still know nothing about me…

“Check my records, check my facts
Check if I paid my income tax
Pore over everything in my C.V.
But you’ll still know nothing ’bout me”
-Sting

CV

All great documents/writers through out history have been open to interpretation.  Shakespeare, Milton, Dante’, Calvin & Hobbs… Not just literature, but works of penmanship – The Declaration of Independence, the Bible… even our current legal system has an entire industry built around translating and interpreting the words committed to paper.   It comes as no surprise that our individual livelihood usually hinges on one specific document at one point, or several points, in our lives.  I am of course talking about  a resume.

Whose bright idea was this?  Who woke up one morning and said, “Let’s have everyone list their experience and history on a single piece of paper”.  Even if you are an over accomplished Ivy leaguer, I can imagine few things more daunting and humiliating than summarizing your life in outline form. Your entire worth as a human – the encapsulation of all that you have to offer – paraphrased, edited and single spaced – flush with abbreviations and acronyms that even you can’t keep straight.  What makes it worse is the expected and oft realized level of deception on behalf of both the creator and the poor fellow trying to interpret it.

One of my recent tasks has been to find a good candidate for an open position within my company.  I have been on the hiring end of this process several times in my career but have never been in a position where I had to actually gain knowledge about someone by using their resume.  I simply put out some feelers with people I know, or pick from my cast of usual characters.  As members of my team will attest, that doesn’t always end well either, but some times ‘the devil you know’ is not a bad option.  My first job was sweeping hair at a barbershop, (R.I.P. Freddy Stahl), I was 10.  I’m in my…. uh… late 30’s now (ironically, am loosing my hair), and cannot remember using a resume to gain employment.  Ever….  However, I am certainly not the norm.

Why is the Curriculum Vitae, or C.V. so subjective?  Tell me honestly – Do you have only one copy of your resume?  Of course not. I don’t care who you are or what you are trying to do, you are going to ‘tailor’ it to the intended audience.  Not to mention the inevitable embellishment.  If you are a salesman, what kinds of sales?  Are you ‘proficient in multiple forms of client acquisition?’  Are you a dishwasher? You want to explain that you are ‘experienced in all forms of post-meal janitorial duties.’  Are you a janitor or a ‘waste engineer?’

To be honest- nobody checks these things anyway.  You can, but who is really going to?  In most cases it’s to time consuming – which equates to being too costly.

“So, you were Assistant to J.D. Salenger?  Very impressive. uh… Shouldn’t you be a bit older?…”

Still, I’d like to see someone try to verify that one. Let’s face it, it’s a good idea, but in this day and age someone should have come up with a better system.  Technology is a beautiful thing.  Can we use some here please?

While we are at it – why limit it to jobs?  Why not life experiences?  Dating history – financial status – size of your, uh, let’s go with porn collection…  This is the information age, right?  Why shouldn’t I be able to scan someone’s iris with my cell phone and see if they have any STD’s, or are married, or have a picture in every post office this side of the Mason Dixon line.  And don’t give me that crap about civil liberties. Every time someone throws that one up it makes me want to smack them – with their own left hand .  Show me a guy who wants to burn a flag or a book, and I’ll show you a guy laughing at us because “We The People” hand him a friggin’ match. Now I’m not suggesting that we bar code everybody, or make the Scarlet Letter vogue again, but you can’t tell me that it wouldn’t be nice to know the sexual history of your babysitter.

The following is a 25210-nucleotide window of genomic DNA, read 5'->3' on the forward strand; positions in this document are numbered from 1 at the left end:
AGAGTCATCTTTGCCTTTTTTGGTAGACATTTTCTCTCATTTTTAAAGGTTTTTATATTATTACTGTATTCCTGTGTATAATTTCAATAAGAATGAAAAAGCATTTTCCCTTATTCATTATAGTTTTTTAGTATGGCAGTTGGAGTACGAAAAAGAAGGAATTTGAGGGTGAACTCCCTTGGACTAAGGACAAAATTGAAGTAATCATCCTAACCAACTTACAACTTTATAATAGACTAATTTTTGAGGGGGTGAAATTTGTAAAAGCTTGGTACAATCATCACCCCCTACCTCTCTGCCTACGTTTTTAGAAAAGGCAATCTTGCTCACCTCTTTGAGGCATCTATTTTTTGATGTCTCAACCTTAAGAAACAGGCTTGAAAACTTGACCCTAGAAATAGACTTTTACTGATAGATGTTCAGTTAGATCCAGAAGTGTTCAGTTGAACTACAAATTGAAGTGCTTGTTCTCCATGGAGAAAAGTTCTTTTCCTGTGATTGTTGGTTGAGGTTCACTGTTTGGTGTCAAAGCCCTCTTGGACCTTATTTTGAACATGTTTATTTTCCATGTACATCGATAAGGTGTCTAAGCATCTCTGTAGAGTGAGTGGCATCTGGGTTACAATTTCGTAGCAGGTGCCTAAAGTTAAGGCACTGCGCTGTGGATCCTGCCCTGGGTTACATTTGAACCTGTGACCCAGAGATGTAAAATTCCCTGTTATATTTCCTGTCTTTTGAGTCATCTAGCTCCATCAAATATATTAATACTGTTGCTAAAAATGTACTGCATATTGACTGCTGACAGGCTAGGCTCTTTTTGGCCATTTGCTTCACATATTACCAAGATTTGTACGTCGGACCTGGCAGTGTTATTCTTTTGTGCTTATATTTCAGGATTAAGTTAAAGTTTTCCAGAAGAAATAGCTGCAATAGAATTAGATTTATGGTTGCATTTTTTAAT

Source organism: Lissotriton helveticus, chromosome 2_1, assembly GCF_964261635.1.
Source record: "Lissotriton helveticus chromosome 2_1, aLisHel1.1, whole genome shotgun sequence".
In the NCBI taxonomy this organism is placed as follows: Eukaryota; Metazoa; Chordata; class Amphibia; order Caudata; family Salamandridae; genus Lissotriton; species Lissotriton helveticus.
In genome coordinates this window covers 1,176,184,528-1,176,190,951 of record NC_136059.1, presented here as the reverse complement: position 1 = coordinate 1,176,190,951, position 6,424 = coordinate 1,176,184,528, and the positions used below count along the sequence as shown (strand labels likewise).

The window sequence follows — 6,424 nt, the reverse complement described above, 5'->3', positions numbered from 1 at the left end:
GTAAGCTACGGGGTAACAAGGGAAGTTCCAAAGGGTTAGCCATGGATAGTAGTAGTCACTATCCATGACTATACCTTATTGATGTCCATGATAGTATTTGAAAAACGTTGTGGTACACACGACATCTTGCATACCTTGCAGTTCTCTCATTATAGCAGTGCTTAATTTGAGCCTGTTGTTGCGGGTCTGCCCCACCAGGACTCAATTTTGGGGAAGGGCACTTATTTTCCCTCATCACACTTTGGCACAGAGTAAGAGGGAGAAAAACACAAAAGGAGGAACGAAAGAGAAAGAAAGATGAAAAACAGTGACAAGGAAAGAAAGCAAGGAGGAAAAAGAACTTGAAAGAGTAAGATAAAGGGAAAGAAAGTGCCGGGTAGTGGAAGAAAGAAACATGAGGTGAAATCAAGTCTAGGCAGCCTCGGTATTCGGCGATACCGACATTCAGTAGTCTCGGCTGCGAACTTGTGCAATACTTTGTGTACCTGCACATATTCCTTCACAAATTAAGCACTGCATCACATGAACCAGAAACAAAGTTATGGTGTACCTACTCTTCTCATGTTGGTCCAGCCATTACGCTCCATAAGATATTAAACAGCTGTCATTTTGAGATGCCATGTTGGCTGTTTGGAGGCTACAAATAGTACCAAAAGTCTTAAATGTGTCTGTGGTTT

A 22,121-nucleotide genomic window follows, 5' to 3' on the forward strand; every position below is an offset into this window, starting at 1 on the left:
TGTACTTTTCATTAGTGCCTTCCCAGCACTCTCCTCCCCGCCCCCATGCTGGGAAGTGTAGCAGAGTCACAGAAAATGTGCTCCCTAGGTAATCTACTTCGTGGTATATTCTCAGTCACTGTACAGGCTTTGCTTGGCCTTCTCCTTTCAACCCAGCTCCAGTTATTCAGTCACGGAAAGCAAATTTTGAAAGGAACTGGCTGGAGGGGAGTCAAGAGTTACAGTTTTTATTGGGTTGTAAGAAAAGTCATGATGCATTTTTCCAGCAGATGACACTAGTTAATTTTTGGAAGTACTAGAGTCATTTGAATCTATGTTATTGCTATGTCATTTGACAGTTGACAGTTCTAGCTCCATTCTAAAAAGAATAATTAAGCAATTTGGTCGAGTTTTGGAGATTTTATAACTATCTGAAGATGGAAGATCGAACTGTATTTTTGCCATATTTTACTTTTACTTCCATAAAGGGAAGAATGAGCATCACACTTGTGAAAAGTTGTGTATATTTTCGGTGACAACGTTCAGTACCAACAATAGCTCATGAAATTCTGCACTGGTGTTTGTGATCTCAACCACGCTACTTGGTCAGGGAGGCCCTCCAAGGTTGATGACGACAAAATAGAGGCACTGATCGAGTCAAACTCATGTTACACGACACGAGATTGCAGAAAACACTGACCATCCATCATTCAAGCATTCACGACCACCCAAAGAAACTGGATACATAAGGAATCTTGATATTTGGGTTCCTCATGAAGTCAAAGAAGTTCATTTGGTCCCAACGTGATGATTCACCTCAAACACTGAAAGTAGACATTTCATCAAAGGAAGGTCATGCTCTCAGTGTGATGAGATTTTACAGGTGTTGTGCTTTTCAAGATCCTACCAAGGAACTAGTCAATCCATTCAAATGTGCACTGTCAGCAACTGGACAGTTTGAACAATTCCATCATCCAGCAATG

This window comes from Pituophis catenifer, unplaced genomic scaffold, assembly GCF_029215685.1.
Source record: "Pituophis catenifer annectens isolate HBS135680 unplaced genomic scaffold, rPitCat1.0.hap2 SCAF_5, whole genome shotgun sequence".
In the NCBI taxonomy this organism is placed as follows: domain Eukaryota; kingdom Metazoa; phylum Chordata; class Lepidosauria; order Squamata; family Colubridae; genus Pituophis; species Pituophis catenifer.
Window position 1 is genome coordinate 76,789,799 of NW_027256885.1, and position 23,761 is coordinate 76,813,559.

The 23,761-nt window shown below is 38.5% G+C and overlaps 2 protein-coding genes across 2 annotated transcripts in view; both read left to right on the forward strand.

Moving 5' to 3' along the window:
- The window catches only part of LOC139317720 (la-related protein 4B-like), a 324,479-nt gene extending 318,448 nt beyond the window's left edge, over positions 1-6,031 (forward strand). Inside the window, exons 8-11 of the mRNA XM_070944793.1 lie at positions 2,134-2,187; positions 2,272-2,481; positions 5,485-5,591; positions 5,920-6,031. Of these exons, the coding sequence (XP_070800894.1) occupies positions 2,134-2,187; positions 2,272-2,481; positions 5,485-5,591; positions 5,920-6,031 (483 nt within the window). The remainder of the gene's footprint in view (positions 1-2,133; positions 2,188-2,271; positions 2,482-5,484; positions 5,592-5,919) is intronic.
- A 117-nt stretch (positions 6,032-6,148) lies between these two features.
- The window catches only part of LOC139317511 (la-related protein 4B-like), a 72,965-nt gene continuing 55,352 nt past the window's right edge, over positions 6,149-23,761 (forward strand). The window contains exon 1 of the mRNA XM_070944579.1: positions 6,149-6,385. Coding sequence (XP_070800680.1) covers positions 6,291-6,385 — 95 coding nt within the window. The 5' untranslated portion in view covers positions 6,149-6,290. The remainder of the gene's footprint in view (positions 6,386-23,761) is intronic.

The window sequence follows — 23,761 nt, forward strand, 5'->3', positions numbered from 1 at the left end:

In this point in our history, the right to share the information in the information age has become more subjective than information itself.  The dehumanization of the ‘people process’ has begun – and the transformation is automated.  In addition to a resume that is all but unverifiable, calling for a reference is almost impossible.  The ‘official policy’ for ALL companies is to verify the employment dates and the reason for termination (which could be positive or negative).  That’s all. That’s it.  So if you are at “big blue” for 30 years and relocate, finding  a job in your new land will have to happen with out ANY kind words from anyone for whom you’ve worked the last 30 years.  The fear of reprisals has left us bereft of the ability to rightfully compliment our fellow man.

But I digress…My point here, should I get around to making one, is that it seems fallible to hire a person based on a piece of paper that could really tell me squat about said candidate. Which is exactly what I get from the majority.  Most companies, big and small, now subject candidates though several interviews with several people – getting the opinion of multiple people before residing themselves to taking a chance and offering Biff the wonder worker a job.  This is, of course, a process usually done with several candidates at a time, leaving current employees little time to do anything else in a day besides looking for people to hire because they had too much work to do in the first place…  Wouldn’t it be great if you look at a piece of paper or something that told you whether the person you were about to interview was qualified or not?

What?  Wait….

‘Course that’s just how I see it.  Your view may differ.

-B

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